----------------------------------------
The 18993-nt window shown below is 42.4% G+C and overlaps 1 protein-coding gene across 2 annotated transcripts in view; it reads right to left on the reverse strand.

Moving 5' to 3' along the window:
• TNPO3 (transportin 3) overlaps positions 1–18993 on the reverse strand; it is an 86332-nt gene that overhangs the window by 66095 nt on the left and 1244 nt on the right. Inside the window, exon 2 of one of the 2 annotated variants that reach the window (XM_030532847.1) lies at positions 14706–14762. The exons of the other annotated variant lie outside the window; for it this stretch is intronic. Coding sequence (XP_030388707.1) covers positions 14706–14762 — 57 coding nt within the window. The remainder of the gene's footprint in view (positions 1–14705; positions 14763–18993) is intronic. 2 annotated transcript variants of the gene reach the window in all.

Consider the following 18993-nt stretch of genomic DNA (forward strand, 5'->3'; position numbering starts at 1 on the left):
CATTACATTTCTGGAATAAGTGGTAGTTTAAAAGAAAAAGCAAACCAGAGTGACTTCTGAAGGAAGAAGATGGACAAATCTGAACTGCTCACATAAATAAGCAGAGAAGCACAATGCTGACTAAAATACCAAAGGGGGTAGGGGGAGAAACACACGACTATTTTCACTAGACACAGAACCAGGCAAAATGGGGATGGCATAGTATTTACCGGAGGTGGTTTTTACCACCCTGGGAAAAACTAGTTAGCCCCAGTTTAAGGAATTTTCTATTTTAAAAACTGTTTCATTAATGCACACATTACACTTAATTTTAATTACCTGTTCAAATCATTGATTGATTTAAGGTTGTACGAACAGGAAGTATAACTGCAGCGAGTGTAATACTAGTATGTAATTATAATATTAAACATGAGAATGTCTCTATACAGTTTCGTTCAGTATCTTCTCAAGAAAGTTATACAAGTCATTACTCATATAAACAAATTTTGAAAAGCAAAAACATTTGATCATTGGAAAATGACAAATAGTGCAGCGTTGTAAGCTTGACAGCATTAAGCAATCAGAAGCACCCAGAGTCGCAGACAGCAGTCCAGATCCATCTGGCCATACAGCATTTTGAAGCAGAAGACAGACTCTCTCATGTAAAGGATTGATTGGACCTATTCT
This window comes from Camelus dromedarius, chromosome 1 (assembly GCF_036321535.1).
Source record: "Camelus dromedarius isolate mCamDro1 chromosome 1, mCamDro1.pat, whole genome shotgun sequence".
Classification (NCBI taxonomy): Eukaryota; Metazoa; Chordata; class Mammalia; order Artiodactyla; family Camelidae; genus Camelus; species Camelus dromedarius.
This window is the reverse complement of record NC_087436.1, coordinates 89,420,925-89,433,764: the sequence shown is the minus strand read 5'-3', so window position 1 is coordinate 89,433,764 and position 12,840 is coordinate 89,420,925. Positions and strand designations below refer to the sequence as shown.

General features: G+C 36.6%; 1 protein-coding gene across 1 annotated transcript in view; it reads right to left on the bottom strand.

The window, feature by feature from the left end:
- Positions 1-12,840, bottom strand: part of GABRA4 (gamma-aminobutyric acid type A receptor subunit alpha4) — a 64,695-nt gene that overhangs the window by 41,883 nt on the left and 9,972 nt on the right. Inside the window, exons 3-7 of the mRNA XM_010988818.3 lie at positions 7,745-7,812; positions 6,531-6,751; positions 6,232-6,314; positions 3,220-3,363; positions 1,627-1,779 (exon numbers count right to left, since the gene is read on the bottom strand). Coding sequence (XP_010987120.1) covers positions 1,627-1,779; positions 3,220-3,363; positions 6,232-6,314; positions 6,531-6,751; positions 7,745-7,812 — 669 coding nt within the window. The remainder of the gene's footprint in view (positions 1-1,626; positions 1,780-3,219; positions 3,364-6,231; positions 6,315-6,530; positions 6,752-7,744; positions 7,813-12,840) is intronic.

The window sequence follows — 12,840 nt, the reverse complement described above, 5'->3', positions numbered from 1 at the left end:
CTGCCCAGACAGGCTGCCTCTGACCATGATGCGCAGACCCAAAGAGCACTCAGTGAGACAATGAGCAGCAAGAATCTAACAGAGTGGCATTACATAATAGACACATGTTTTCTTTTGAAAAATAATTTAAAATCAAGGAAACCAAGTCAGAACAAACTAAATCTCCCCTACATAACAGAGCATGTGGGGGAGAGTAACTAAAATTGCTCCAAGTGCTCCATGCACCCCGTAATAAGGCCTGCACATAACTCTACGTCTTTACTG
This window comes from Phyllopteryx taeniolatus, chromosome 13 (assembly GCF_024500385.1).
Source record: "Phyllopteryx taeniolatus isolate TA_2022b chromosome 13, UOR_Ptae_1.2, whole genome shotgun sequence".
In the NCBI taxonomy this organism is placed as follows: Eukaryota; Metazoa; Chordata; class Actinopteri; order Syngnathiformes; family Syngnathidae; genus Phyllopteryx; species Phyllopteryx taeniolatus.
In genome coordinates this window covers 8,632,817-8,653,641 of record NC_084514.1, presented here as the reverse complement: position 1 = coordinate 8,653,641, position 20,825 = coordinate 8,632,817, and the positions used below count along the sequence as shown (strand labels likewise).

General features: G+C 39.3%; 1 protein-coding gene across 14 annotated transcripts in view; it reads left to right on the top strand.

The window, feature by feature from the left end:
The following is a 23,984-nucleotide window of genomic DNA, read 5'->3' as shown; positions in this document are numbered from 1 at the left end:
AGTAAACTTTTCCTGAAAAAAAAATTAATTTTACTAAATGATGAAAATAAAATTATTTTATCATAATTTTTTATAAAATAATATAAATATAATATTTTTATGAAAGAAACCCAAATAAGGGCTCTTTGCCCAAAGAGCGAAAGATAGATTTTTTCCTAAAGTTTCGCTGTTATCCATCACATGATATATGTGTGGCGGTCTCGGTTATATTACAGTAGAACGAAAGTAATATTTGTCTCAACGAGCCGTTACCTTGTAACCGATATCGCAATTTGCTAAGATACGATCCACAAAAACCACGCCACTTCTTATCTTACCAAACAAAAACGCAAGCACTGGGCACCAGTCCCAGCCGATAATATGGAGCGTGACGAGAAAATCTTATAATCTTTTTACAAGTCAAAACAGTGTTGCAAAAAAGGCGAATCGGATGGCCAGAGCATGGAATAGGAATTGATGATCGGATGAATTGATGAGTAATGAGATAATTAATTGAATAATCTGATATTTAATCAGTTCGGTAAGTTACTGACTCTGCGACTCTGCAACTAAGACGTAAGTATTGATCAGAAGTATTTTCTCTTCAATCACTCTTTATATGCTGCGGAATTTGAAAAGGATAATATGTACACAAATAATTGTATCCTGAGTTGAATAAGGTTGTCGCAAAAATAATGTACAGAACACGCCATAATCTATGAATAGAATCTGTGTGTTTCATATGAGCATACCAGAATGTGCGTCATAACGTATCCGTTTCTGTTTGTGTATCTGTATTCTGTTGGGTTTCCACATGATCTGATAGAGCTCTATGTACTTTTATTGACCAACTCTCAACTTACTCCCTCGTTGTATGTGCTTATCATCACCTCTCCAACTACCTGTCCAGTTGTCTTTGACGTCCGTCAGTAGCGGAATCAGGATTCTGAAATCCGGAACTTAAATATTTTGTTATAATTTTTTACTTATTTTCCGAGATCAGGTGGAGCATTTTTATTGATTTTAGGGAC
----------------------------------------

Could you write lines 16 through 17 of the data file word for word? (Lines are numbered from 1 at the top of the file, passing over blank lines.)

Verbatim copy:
Source record: "Phyllopteryx taeniolatus isolate TA_2022b chromosome 13, UOR_Ptae_1.2, whole genome shotgun sequence".
In the NCBI taxonomy this organism is placed as follows: Eukaryota; Metazoa; Chordata; class Actinopteri; order Syngnathiformes; family Syngnathidae; genus Phyllopteryx; species Phyllopteryx taeniolatus.